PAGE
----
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In the Hand of Dante: A Novel Hardcover – September 4, 2002
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From Publishers Weekly
Deftly blending the sacred and the profane, Tosches boldly casts himself as the protagonist in his latest novel, an outrageously ambitious book in which he procures a purloined version of the original manuscript of The Divine Comedy while tracing Dante's journey as Dante struggled to complete his penultimate work. The initial chapters find Tosches looking back and questioning the results of his fascinating life and career, with a brief but devastating aside about the decline of publishing. But Tosches suddenly emerges from his morbid nostalgia when a former character named Louie (a gangster from Tosches's Cut Numbers) gets his hands on a stolen copy of Dante's manuscript and asks Tosches to authenticate it. That sends the author on a whirlwind tour to Arizona, Chicago, Paris and then London as he tries to verify the work and then determine its worth on the open market. The subplot involving Dante's journey is flat and stale by comparison, despite some impeccable scholarship by Tosches as he chronicles the great poet's efforts and setbacks. Tosches's sense of the shock value of his story line doesn't waver, and there's never a dull moment as he opines about modern culture, the Mob, the Oprah Book Club, Zen editing and the joy of being edited, September 11, the artistic process and anything else that happens to hop into his head for a few pages. The ending is a bit of a letdown, but fans of the one-man literary show that is Nick Tosches will doubtless love this book. Overall, it remains incomplete as a novel because of Tosches's inability to bring Dante to life as a character, although the author's admiration for him as a creative force results in a number of compelling passages.
Copyright 2002 Cahners Business Information, Inc.
From Library Journal
Dante's original manuscript for The Divine Comedy is the catalyst for Tosches's schizophrenic yet at times brilliant novel, synthesizing history and biography with contemporary murder and mayhem to create an exotic meal of a book, albeit one for strong stomachs. The book alternates between two different worlds: 14th-century Italy, where Dante Alighieri searches for the perfect inspiration to complete his masterwork, and 21st-century New York, where murderous thugs seek to profit from the recently unearthed manuscript, thought to be lost to the ages. Enter Tosches, a student of Dante's work and a go-between for the mob; his quest to authenticate the book takes a turn that his conspirators can't predict, and he has plans of his own for the tome. What makes the novel special is Tosches himself, who examines his own life, weary philosophy, and creative inspiration in his usual in-your-face style. In one fascinating aside, the author rants about monopolistic publishing houses, effectively biting the hand that feeds him. As with any Tosches book, a reader's willingness to embrace the dark side and all that it entails is essential. However, behind the grunge lies a fascinating study of the power of writing and the relative value applied to it. The fact that the cynical Tosches doesn't provide easy answers only adds more provocation. Highly recommended.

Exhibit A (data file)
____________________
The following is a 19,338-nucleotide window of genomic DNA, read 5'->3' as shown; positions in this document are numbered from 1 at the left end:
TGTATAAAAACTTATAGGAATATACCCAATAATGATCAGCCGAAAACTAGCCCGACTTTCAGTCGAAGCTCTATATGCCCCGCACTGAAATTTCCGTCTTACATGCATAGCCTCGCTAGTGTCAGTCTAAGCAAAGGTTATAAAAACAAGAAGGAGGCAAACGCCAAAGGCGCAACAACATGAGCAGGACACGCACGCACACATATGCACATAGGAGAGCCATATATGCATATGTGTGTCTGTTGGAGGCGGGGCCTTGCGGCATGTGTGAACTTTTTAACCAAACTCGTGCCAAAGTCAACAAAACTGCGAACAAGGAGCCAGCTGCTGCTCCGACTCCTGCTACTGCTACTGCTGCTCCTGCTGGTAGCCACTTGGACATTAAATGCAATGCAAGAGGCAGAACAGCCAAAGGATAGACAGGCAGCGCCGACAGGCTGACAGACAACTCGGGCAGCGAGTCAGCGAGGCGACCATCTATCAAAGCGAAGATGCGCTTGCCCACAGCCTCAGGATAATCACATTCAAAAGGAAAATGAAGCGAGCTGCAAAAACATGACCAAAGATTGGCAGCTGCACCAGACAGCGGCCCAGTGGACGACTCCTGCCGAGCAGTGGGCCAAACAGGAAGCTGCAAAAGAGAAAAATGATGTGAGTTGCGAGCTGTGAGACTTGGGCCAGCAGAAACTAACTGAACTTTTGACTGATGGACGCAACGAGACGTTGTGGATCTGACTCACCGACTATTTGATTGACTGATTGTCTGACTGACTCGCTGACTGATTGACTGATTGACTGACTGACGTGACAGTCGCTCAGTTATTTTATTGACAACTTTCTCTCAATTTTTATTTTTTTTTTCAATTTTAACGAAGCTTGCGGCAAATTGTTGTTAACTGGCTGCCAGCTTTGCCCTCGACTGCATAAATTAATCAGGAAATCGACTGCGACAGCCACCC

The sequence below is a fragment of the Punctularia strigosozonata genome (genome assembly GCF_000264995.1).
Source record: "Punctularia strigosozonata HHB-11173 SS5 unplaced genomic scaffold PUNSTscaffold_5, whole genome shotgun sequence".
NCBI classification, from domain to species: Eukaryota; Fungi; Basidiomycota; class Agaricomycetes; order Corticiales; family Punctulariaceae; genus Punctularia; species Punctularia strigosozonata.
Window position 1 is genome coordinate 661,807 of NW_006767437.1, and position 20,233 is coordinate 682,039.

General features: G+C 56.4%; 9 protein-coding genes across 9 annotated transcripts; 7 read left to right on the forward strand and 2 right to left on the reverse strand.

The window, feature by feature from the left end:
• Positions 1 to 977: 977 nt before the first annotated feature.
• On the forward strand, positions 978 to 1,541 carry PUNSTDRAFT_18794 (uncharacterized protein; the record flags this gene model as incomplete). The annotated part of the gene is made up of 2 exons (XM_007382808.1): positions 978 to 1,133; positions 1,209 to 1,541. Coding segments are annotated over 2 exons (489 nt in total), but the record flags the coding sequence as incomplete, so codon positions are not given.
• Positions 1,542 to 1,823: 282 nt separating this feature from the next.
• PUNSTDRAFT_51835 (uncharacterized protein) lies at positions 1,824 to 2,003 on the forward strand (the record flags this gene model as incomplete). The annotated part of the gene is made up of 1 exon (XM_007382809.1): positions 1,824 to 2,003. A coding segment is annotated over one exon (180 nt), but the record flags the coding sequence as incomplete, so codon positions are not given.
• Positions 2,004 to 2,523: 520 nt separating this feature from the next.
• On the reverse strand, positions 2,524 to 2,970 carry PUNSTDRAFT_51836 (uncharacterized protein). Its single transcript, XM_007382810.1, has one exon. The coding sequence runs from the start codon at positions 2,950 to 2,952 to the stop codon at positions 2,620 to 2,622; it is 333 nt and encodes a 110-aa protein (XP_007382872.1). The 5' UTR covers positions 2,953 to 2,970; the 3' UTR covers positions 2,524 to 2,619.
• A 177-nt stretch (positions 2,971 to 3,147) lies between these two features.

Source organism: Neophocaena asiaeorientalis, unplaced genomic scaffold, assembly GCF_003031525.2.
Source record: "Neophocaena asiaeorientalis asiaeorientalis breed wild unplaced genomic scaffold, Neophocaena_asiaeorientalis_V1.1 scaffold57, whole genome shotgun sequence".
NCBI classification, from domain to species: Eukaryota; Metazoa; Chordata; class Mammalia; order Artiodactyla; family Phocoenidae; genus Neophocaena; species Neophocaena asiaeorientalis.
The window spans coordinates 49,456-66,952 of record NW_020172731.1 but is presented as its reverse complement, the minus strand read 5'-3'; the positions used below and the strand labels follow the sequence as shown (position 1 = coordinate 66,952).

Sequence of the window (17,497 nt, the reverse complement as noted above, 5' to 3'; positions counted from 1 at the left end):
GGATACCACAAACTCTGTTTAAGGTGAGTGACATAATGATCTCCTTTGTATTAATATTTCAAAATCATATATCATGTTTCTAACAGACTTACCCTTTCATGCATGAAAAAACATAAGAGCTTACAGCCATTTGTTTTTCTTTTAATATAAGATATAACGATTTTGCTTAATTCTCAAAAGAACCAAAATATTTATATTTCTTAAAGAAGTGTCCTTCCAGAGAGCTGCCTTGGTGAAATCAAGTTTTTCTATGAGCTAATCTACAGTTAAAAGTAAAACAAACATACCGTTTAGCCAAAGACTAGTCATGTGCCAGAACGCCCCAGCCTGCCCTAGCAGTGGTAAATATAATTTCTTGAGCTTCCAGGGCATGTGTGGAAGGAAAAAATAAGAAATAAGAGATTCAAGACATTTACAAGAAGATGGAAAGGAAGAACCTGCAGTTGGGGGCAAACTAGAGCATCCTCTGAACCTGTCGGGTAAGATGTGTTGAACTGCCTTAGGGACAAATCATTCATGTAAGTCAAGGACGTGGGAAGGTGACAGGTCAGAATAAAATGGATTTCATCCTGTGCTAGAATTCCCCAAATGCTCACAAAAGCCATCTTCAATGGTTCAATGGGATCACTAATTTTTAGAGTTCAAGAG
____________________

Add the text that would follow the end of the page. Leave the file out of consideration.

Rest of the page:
--Marc Kloszewski, Indiana Free Lib., PA
Copyright 2002 Reed Business Information, Inc.
Top customer reviews
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The copy I received was perfect except for the magnetic anti-theft device that's permanently glued to the third page. Wish that hadn't happened.
On the one hand, you've got the author inserting himself into the story as the protagonist. Due to his association with some shady, underground, fairly despicable people, he ultimately gets his hands on a long-lost original copy of Dante's The Divine Comedy. This is where the action of the book can be found, replete with lots of adults-only language, a few doses of brutality, and the blood of a string of murder victims. Alongside this story, however, is Tosches' take on Dante's own journey - seeking to tap into something deep and eternal, I guess. As I said, I got very little at all out of this section of the book. It moves along at a glacial pace, sells out to pretentiousness early on, and made the simple turning of each page something of an internal struggle. It doesn't help that Tosches apparently sought to use every word in the dictionary at least once, resulting in literary speed bump after speed bump. I'm an intelligent, well-educated fellow, and I was constantly running up against words I could not define (and had I chosen to seek out the definition of each one, I would surely still be trying to finish this novel all these weeks later). Using "big words" is no sin, of course, especially if the author actually knows what those words mean, but in Tosches' case I got the strong impression that he was just trying to show the reader how darn smart he thinks he is. That doesn't make for a good impression among many readers, and it puts to ruin Tosches' otherwise impressive writing style.
Despite what I found to be a remarkably promising story idea, In the Hand of Dante just didn't do anything for me. The only memorable passage in the whole book is the one many other reviewers have mentioned: Tosches' no-holds-barred attack on the publishing industry. That made for pretty gripping reading, but everything else left me quite nonplussed. I can't for the life of me figure out how this became a national bestseller, as I doubt many casual readers will make it past the first 50 pages. Only the most serious and dedicated of readers will want to tackle this novel.
Most recent customer reviews
First off--if you are not a scholar of Dante and do not read Latin, don't bother.Read more
My recent encounter with In the Hand of Dante quickly soured as I forged...Read more